Watertown landlord prepared to stop investing in Watertown, cites squatting, drugs
WATERTOWN, New York (WWNY) - A Watertown landlord says he’s prepared to stop investing in Watertown, if tenants aren’t handed consequences for their alleged squatting, property damage, and drug activity.
Ed Smalls stood before council for more than ten minutes Monday night, detailing his many frustrations, including the lengths he’s gone through to evict someone who never even signed a lease.
“You’re losing a lot of income, a lot of money for Watertown,” Smalls said.
During public comment with a time limit of three minutes, Watertown landlord Ed Smalls stood in front of Watertown City Council Monday night for 12.
When he started as a landlord, Smalls says he wanted to bring affordable housing to Watertown. He says he’s now suffering for it, because of about 10% of his tenants.
“For the last year-and-a-half, or two years, I’ve gotten bad tenants. These bad tenants have taken so much of my income, that it’s not even funny,” he said.
Smalls detailed the drug use, and meth-making.
“My utility bills went up 400-dollars a month. I pay for their utilities. Even with that, we’re told this is a civil matter. But in New York State, there’s a thing called theft of services,” Smalls said.
He talked about one of his properties on Emerson Street, left with $20,000 dollars worth of damage by a former tenant.
Smalls also referenced squatter’s rights in New York state. Smalls said someone living at his Franklin Street property began staying there with a former tenant who no longer lives there. Now, she’s considered a tenant who doesn’t pay rent, and he has to take her to court to get her evicted.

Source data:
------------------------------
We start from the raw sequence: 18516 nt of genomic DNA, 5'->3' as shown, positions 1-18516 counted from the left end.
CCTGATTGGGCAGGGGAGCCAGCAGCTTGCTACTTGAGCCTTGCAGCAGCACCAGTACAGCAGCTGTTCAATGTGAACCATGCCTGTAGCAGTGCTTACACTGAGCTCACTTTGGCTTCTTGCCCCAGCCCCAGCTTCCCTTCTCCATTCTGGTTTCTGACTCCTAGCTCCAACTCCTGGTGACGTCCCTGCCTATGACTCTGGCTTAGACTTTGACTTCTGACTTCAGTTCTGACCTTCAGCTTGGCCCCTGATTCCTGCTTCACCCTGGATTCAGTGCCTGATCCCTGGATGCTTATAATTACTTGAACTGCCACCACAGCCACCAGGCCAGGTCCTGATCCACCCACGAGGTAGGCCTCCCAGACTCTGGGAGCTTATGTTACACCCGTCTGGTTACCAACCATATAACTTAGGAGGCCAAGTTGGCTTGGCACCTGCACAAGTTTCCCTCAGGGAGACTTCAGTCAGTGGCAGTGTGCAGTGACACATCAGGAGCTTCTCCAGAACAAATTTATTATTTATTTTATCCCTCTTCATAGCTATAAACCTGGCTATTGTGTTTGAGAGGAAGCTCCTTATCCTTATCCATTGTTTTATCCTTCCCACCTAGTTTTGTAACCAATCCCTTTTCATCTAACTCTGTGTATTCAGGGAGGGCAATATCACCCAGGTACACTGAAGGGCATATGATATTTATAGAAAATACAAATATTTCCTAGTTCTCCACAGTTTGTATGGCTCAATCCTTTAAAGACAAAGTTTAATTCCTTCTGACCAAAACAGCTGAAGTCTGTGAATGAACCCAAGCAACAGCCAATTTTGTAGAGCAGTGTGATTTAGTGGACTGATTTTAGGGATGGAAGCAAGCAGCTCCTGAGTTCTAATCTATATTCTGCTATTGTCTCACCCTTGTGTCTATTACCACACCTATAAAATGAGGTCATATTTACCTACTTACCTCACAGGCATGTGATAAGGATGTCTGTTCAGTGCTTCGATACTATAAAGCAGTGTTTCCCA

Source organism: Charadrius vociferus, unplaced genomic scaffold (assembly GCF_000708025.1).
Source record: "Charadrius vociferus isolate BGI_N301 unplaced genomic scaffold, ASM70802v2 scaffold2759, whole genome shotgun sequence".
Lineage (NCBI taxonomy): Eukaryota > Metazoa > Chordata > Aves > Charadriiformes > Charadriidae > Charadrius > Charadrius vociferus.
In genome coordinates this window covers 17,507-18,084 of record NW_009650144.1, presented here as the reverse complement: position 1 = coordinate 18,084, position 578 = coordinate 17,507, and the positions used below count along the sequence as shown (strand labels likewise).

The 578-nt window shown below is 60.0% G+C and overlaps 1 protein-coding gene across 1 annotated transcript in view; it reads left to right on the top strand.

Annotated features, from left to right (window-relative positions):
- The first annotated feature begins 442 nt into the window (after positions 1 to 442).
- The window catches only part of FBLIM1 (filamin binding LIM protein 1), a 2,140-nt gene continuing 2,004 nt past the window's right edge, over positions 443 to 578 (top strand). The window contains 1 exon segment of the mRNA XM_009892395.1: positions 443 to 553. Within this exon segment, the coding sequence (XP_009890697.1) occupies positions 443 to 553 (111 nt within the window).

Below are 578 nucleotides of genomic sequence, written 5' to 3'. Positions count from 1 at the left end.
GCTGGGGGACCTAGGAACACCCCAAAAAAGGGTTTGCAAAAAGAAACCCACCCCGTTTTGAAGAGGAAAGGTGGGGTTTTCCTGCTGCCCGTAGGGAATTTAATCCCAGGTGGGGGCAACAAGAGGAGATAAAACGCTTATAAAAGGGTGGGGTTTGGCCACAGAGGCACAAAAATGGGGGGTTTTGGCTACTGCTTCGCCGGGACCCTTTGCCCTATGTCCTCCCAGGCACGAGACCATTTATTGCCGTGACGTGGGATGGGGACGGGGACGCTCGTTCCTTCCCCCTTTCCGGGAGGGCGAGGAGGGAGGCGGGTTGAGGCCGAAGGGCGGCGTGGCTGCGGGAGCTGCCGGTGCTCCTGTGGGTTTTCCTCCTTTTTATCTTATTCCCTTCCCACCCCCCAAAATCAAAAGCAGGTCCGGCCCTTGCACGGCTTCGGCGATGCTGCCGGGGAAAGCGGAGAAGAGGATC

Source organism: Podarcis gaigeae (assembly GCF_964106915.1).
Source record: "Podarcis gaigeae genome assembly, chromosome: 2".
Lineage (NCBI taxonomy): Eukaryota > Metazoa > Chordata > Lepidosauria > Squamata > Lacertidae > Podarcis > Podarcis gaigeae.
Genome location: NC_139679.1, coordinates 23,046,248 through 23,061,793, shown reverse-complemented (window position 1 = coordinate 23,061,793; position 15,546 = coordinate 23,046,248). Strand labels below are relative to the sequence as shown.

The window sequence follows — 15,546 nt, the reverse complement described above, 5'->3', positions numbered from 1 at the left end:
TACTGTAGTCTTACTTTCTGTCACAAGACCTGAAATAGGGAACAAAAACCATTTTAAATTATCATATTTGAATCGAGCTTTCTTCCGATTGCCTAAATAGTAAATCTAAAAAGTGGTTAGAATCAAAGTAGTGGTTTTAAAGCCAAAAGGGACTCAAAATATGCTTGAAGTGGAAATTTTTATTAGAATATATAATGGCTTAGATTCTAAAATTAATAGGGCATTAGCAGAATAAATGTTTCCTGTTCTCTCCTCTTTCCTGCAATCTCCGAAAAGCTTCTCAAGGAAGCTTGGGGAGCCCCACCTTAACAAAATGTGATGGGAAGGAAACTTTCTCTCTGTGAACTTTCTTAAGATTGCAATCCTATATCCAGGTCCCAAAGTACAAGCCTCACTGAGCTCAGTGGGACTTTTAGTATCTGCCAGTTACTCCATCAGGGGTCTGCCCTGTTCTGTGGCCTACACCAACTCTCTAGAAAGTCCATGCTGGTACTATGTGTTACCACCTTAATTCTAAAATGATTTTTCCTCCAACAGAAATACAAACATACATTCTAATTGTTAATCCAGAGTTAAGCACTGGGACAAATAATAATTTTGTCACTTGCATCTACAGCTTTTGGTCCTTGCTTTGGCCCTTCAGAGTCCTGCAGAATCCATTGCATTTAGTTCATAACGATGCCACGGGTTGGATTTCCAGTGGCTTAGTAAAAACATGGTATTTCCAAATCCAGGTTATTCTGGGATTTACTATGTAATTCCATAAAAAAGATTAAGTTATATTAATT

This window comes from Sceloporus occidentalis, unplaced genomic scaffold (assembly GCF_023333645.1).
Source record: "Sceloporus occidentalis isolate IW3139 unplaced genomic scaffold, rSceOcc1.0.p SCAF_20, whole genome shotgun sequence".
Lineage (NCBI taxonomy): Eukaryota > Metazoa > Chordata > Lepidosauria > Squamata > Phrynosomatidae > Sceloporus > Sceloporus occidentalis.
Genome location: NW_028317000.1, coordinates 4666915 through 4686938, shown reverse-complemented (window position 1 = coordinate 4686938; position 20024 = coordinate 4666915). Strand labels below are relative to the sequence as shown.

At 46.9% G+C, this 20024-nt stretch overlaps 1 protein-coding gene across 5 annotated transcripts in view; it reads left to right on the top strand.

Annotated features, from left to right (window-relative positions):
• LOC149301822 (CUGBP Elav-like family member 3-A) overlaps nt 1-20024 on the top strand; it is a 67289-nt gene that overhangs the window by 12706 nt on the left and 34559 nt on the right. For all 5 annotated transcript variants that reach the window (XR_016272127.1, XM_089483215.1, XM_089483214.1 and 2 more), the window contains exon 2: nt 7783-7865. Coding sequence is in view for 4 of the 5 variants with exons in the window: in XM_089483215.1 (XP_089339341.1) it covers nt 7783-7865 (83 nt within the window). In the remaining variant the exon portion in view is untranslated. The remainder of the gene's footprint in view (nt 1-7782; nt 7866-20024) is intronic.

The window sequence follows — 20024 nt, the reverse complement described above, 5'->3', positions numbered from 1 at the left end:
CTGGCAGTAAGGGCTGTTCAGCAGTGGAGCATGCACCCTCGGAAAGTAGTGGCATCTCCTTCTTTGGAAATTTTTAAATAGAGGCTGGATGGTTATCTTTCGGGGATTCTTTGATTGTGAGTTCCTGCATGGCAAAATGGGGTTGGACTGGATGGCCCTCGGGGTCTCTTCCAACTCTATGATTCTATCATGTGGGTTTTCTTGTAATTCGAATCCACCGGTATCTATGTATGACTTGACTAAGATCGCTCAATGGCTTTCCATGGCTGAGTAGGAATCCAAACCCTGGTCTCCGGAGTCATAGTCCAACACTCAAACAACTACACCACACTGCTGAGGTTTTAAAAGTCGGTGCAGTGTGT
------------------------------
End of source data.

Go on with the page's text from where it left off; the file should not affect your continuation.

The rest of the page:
“I went to court for a person I didn’t even put on my lease,” Smalls said. “I didn’t even know them!”
Smalls said he doesn’t blame law enforcement, but causing property damage, and living at his properties for free, is theft.
“The law is the law, we must interpret the law for our area and make sure it’s not just for New York and Albany, because up here it’s different,” he said.
The topic of property damage and drug-use in rental properties was discussed last week at a work session with members of law enforcement.
District Attorney Krystina Mills said issues like property damage are hard to prove criminally.
“I have to be able to prove beyond a reasonable doubt, that this person did the damage. Not that they’re responsible for it, because they’re the person on the lease. But that they did the damage,” Mills said.
Council members Cliff Olney and Sarah Compo Pierce brought up the idea of writing a letter to state lawmakers and even the Governor about what landlords like Smalls are experiencing in Watertown.
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